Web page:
The purchase cycle for a first time business purchase of some significance is not a singular event nor is it just a few singular events. Rather, we have found it to be a process of interwoven and complicated activities that normally stretches over a period of a year! This idea of using a "double-reverse close" or an "assumptive close" simply does not fit for most "Relationship Selling" situations. When our students say they want us to teach them how to close we know they want some magical method for getting orders without the necessary long term effort that is crucial to success. We have found the purchase cycle to look something like the following schematic.
Target clients need to get continuous contacts and an information stream that includes: phone calls, faxes, post cards, personal visits, joint visits, news-letters, PR articles, etc. This kind of activity is what relationships are all about.
Everyone wants an order without any effort. This however, is not realistic.
We must select a relatively small number of target accounts and get them into the purchase cycle. Even with this tremendous contact and information stream some potential clients will go to competitors but without it, most will go to competitors. This is why it is so important to focus on a relatively few number of customers. It is easier for sales people to go after hundreds of customers instead of focusing on 20 to 30 accounts. The new sales person will tell his boss he made contact with many customers but he will never sell them. Selling involves helping customers and getting to know their needs. This can only be achieved with many repeat contacts.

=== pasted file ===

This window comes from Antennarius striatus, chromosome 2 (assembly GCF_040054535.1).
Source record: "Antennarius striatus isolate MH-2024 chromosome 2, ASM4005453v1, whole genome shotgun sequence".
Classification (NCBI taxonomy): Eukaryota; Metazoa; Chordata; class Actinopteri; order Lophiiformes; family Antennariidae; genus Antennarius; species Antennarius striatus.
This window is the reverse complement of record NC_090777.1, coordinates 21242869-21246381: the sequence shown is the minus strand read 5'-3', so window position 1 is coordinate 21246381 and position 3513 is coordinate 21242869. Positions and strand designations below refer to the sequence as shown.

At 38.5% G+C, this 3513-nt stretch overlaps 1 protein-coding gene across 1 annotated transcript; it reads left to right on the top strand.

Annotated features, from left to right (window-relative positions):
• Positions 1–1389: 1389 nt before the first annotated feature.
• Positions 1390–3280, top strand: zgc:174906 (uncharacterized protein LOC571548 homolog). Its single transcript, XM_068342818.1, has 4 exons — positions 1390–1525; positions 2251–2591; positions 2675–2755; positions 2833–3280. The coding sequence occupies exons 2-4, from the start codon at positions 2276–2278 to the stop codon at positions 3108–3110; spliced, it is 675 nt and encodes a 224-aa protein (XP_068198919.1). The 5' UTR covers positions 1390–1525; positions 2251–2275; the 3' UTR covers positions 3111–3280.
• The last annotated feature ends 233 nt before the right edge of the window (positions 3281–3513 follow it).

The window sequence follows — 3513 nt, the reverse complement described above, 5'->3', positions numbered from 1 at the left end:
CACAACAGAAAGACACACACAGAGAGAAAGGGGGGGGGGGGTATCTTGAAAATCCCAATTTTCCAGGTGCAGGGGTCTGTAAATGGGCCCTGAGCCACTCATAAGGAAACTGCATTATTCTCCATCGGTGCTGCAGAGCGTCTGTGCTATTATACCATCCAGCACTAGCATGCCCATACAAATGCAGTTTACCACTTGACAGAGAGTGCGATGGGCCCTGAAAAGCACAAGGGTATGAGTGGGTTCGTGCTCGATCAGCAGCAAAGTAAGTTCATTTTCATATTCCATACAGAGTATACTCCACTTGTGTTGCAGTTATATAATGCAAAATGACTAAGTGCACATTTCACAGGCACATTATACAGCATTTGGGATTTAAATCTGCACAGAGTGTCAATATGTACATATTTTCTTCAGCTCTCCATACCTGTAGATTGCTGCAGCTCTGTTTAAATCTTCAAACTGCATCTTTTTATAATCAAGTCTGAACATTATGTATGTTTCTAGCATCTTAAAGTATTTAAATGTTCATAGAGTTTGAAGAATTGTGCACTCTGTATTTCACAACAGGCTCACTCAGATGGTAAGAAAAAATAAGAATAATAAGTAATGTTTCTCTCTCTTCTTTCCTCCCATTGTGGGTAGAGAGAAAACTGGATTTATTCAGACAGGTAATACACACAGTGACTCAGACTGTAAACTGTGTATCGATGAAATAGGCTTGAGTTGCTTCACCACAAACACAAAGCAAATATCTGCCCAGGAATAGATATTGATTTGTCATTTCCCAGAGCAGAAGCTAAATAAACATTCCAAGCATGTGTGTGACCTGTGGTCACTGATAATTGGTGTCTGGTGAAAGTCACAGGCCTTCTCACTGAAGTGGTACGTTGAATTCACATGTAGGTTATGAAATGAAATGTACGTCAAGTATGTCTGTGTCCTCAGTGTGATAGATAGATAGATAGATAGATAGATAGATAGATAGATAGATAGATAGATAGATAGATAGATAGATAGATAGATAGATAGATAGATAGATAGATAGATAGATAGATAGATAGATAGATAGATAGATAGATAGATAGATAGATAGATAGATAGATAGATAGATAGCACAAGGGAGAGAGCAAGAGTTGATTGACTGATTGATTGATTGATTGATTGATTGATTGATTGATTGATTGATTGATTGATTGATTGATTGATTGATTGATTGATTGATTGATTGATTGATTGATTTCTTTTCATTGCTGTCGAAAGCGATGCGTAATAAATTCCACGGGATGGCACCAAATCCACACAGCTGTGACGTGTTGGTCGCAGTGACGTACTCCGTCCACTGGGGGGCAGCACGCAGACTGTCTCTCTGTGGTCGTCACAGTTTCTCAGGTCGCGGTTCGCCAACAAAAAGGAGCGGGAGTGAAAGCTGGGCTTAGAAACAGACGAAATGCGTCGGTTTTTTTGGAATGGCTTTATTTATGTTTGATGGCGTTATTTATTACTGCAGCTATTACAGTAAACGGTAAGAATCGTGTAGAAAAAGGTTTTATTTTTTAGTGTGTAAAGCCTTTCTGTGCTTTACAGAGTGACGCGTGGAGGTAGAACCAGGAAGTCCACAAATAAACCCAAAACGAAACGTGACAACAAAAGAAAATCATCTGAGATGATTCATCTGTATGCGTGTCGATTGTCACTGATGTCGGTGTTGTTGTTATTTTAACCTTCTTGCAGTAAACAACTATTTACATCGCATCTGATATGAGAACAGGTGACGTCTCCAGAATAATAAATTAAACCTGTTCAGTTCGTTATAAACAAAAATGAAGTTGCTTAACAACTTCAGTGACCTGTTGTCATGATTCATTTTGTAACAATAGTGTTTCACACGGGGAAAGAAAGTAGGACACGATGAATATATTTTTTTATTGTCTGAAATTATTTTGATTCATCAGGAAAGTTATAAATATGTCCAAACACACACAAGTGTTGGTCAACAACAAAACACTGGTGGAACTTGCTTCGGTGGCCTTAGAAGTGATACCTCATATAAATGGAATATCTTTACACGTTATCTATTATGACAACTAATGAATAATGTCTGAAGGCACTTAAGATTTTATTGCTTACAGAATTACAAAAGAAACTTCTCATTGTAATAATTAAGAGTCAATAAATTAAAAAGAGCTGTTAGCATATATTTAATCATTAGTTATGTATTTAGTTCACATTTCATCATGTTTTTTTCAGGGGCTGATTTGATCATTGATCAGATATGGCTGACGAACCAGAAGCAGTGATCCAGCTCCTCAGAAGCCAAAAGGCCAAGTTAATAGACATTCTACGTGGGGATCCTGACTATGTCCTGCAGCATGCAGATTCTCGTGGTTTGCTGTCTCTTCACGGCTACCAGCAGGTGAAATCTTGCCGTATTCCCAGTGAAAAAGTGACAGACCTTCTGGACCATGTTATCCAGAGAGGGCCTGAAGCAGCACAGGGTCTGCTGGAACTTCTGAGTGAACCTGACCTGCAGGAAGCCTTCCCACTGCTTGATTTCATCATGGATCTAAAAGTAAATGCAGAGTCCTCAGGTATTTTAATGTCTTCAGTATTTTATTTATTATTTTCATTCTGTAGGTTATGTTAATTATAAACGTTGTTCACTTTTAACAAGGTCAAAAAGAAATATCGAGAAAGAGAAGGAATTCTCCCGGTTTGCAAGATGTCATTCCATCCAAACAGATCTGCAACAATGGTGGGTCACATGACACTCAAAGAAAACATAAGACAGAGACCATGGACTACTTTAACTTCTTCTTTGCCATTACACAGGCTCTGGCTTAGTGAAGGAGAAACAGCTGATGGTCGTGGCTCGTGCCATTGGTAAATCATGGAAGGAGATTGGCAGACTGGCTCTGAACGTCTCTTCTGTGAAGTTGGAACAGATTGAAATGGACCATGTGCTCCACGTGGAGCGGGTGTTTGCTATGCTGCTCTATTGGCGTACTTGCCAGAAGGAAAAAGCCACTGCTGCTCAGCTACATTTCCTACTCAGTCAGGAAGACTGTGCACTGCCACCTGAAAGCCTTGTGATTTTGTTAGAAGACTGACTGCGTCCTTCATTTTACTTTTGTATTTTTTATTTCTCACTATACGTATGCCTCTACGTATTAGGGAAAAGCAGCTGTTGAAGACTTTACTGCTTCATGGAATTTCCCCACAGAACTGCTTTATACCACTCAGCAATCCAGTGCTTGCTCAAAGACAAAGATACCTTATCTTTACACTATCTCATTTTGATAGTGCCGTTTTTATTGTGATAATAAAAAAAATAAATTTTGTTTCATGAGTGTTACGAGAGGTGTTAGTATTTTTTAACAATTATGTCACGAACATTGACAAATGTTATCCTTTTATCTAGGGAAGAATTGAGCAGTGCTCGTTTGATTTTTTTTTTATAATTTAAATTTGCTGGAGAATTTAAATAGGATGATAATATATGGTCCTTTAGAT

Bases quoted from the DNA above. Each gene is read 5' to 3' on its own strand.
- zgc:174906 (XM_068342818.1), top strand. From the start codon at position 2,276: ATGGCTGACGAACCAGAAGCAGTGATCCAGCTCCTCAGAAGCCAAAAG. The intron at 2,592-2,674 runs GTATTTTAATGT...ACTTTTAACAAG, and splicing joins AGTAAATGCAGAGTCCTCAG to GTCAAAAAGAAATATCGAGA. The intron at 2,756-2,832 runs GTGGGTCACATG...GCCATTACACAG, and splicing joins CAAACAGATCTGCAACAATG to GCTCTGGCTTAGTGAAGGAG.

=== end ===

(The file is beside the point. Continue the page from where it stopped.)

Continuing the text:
We must maintain a global universe of
customers and prospects and tele-prospect them to determine the ones that can
buy from us and the ones that have an interest. Once we have determined
that a prospect has an interest we can move the prospect into the purchase
cycle. Microsoft Access databases
can help enormously in keeping track of all the contacts that have taken place
We must have a comprehensive system to find clients, qualify them and move them out or into the purchase cycle. A small company can have only a couple of hundred accounts in the target account box.
Lower cost "tele-prospecters" can do a good deal of the screening and qualifying and then the accounts can be assigned to "top-guns" to follow up.
There are some things we can do to reduce the purchase cycle, but we should not plan on making purchase cycle reductions a required activity, since more will go the full cycle than will not.
� Establish a sense of urgency - this is the key.
� Promotions that are time limited - offer expires in 30 days.
� Limited availability - only ten left.
� Delivery ease - here it is right here and I will bill you later.
� Opportunity loss avoidance - if you do this now you can take advantage of an opportunity and will not lose out.
� Cost continuation reduction - if you do this now your costs will be reduced immediately.
� Investment avoidance - If you do this you will not have to buy that.
� Immediate sales increase - Doing this now will generate significant sales increases.
� Problem avoidance - If you buy this now the roof will not cave in.
� Comfort level exists and trust of your word is enough. I just trust this guy.
� Impulsive purchase - Just bought it because it looked right.
� Greed - appeal to a customer�s greed. Getting something for nothing.
� Ego - appeal to a customer�s ego. It�s cool to do this.
� Copyright 1998 Mitchell Selling Dynamics, Inc. 1360 Puritan Ave, Birmingham, MI, 48009; Phone 1-248-644-8092
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